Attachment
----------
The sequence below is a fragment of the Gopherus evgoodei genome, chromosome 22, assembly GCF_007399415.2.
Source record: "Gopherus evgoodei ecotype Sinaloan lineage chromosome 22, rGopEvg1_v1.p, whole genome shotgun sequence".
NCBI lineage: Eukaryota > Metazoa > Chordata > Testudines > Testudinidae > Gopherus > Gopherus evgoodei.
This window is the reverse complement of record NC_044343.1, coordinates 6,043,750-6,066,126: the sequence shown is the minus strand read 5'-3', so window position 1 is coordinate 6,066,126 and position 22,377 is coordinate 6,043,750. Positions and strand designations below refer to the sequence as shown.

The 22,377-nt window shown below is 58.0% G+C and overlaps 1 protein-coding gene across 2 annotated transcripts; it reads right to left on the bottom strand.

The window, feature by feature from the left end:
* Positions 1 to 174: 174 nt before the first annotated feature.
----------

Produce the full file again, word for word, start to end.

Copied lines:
The sequence below is a fragment of the Gopherus evgoodei genome, chromosome 22, assembly GCF_007399415.2.
Source record: "Gopherus evgoodei ecotype Sinaloan lineage chromosome 22, rGopEvg1_v1.p, whole genome shotgun sequence".
NCBI lineage: Eukaryota > Metazoa > Chordata > Testudines > Testudinidae > Gopherus > Gopherus evgoodei.
This window is the reverse complement of record NC_044343.1, coordinates 6,043,750-6,066,126: the sequence shown is the minus strand read 5'-3', so window position 1 is coordinate 6,066,126 and position 22,377 is coordinate 6,043,750. Positions and strand designations below refer to the sequence as shown.

The 22,377-nt window shown below is 58.0% G+C and overlaps 1 protein-coding gene across 2 annotated transcripts; it reads right to left on the bottom strand.

The window, feature by feature from the left end:
* Positions 1 to 174: 174 nt before the first annotated feature.